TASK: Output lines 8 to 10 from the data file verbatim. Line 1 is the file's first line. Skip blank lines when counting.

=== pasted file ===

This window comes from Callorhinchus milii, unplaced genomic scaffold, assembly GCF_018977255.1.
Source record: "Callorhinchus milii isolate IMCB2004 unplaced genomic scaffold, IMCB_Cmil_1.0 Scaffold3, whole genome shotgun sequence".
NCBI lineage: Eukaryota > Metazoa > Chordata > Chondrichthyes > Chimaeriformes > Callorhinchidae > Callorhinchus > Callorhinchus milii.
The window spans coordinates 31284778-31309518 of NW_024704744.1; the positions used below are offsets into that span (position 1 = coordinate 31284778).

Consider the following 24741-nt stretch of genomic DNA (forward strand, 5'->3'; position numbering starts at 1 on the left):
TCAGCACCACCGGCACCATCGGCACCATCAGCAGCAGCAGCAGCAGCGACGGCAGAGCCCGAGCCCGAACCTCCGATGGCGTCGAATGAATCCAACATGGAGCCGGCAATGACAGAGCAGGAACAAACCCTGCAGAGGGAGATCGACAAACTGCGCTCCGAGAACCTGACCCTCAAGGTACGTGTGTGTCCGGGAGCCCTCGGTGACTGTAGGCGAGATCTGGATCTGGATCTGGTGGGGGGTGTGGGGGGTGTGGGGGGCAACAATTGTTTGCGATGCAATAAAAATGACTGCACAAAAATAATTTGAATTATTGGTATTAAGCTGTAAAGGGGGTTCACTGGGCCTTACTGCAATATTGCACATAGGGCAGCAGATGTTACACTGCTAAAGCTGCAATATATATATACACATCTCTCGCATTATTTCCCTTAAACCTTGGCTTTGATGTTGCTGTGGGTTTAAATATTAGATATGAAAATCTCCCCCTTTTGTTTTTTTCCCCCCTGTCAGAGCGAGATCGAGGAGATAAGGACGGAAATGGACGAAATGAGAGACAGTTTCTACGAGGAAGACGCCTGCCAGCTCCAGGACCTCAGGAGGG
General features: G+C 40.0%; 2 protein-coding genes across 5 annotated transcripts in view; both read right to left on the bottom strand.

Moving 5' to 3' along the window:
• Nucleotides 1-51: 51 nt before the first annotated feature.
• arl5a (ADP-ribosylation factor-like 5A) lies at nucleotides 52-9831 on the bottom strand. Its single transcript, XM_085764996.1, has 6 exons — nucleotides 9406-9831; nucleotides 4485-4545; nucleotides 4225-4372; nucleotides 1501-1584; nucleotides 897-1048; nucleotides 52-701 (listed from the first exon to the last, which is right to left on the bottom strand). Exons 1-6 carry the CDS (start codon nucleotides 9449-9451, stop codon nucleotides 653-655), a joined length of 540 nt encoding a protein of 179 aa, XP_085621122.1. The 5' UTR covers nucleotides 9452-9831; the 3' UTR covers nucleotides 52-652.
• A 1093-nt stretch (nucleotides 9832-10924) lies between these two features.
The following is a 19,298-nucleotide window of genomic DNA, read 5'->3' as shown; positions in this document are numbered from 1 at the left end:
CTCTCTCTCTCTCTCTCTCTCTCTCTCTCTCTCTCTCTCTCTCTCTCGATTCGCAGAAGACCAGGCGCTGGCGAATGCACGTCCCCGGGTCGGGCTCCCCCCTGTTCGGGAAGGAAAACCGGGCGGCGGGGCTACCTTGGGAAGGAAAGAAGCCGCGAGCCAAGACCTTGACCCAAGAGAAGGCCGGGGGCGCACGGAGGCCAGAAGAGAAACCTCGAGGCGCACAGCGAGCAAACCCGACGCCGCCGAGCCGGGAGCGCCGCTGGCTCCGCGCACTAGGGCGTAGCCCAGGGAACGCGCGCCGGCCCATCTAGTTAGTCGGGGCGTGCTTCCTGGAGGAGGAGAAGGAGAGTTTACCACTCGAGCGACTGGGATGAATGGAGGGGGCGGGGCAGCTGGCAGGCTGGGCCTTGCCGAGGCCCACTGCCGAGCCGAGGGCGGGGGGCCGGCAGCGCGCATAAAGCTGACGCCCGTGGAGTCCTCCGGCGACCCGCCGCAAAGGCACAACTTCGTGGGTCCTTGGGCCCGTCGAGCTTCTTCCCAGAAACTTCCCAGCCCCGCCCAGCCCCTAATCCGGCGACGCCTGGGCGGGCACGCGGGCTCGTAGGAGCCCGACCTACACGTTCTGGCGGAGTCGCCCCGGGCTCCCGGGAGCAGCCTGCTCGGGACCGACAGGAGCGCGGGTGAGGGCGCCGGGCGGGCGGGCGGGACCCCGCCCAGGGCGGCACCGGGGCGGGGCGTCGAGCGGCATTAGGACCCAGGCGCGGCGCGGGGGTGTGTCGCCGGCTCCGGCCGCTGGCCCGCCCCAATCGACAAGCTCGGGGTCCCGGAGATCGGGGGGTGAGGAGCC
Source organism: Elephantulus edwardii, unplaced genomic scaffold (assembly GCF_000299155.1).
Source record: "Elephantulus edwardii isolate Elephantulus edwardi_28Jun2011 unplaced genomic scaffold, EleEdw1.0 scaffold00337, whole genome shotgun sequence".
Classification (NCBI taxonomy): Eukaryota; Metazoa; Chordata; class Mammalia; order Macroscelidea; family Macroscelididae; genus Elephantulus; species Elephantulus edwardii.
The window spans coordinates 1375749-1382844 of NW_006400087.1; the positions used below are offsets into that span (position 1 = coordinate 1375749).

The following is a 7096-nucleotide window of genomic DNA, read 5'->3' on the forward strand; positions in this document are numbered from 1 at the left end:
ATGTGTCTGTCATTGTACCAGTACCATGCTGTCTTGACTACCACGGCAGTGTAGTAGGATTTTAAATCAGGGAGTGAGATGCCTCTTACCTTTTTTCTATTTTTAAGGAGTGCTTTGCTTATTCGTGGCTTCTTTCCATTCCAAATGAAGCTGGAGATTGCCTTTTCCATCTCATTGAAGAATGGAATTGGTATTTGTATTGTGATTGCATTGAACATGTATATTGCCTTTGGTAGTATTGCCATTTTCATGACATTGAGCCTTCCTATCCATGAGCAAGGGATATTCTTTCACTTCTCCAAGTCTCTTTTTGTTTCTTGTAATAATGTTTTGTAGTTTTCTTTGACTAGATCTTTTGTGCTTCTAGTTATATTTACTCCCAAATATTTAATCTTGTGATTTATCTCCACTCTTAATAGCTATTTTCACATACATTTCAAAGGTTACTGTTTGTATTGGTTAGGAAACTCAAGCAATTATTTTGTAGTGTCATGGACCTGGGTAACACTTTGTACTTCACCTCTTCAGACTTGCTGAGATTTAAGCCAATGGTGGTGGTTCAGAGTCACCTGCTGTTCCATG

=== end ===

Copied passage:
Moving 5' to 3' along the window:
• Nucleotides 1-51: 51 nt before the first annotated feature.
• arl5a (ADP-ribosylation factor-like 5A) lies at nucleotides 52-9831 on the bottom strand. Its single transcript, XM_085764996.1, has 6 exons — nucleotides 9406-9831; nucleotides 4485-4545; nucleotides 4225-4372; nucleotides 1501-1584; nucleotides 897-1048; nucleotides 52-701 (listed from the first exon to the last, which is right to left on the bottom strand). Exons 1-6 carry the CDS (start codon nucleotides 9449-9451, stop codon nucleotides 653-655), a joined length of 540 nt encoding a protein of 179 aa, XP_085621122.1. The 5' UTR covers nucleotides 9452-9831; the 3' UTR covers nucleotides 52-652.